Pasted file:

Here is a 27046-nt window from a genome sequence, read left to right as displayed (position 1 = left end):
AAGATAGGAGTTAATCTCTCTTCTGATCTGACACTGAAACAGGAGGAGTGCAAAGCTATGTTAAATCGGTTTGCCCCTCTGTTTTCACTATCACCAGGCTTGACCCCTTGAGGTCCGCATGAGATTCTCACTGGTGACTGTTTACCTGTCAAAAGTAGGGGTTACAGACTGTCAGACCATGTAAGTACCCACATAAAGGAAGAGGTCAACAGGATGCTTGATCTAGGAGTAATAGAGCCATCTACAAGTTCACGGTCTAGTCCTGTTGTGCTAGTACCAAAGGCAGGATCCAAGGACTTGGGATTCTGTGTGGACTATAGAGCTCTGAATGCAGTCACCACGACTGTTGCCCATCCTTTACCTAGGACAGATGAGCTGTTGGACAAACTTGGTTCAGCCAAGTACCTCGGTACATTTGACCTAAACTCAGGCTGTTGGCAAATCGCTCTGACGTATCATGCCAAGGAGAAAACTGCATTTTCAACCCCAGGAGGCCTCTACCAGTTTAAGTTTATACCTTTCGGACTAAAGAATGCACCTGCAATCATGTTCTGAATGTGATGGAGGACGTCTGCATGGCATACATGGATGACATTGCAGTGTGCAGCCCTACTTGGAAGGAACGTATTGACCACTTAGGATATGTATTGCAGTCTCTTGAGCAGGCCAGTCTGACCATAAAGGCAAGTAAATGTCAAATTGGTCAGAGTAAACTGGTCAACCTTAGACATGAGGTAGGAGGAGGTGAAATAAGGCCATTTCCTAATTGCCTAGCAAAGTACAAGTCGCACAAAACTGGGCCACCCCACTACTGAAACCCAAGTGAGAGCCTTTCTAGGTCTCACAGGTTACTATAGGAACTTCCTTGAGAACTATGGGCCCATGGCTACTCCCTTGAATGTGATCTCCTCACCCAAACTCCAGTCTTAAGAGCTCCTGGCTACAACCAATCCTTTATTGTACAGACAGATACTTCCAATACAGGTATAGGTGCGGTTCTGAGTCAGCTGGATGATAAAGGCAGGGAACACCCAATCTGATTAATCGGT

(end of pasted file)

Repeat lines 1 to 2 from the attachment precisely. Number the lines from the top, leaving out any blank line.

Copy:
Here is a 27046-nt window from a genome sequence, read left to right as displayed (position 1 = left end):
AAGATAGGAGTTAATCTCTCTTCTGATCTGACACTGAAACAGGAGGAGTGCAAAGCTATGTTAAATCGGTTTGCCCCTCTGTTTTCACTATCACCAGGCTTGACCCCTTGAGGTCCGCATGAGATTCTCACTGGTGACTGTTTACCTGTCAAAAGTAGGGGTTACAGACTGTCAGACCATGTAAGTACCCACATAAAGGAAGAGGTCAACAGGATGCTTGATCTAGGAGTAATAGAGCCATCTACAAGTTCACGGTCTAGTCCTGTTGTGCTAGTACCAAAGGCAGGATCCAAGGACTTGGGATTCTGTGTGGACTATAGAGCTCTGAATGCAGTCACCACGACTGTTGCCCATCCTTTACCTAGGACAGATGAGCTGTTGGACAAACTTGGTTCAGCCAAGTACCTCGGTACATTTGACCTAAACTCAGGCTGTTGGCAAATCGCTCTGACGTATCATGCCAAGGAGAAAACTGCATTTTCAACCCCAGGAGGCCTCTACCAGTTTAAGTTTATACCTTTCGGACTAAAGAATGCACCTGCAATCATGTTCTGAATGTGATGGAGGACGTCTGCATGGCATACATGGATGACATTGCAGTGTGCAGCCCTACTTGGAAGGAACGTATTGACCACTTAGGATATGTATTGCAGTCTCTTGAGCAGGCCAGTCTGACCATAAAGGCAAGTAAATGTCAAATTGGTCAGAGTAAACTGGTCAACCTTAGACATGAGGTAGGAGGAGGTGAAATAAGGCCATTTCCTAATTGCCTAGCAAAGTACAAGTCGCACAAAACTGGGCCACCCCACTACTGAAACCCAAGTGAGAGCCTTTCTAGGTCTCACAGGTTACTATAGGAACTTCCTTGAGAACTATGGGCCCATGGCTACTCCCTTGAATGTGATCTCCTCACCCAAACTCCAGTCTTAAGAGCTCCTGGCTACAACCAATCCTTTATTGTACAGACAGATACTTCCAATACAGGTATAGGTGCGGTTCTGAGTCAGCTGGATGATAAAGGCAGGGAACACCCAATCTGATTAATCGGT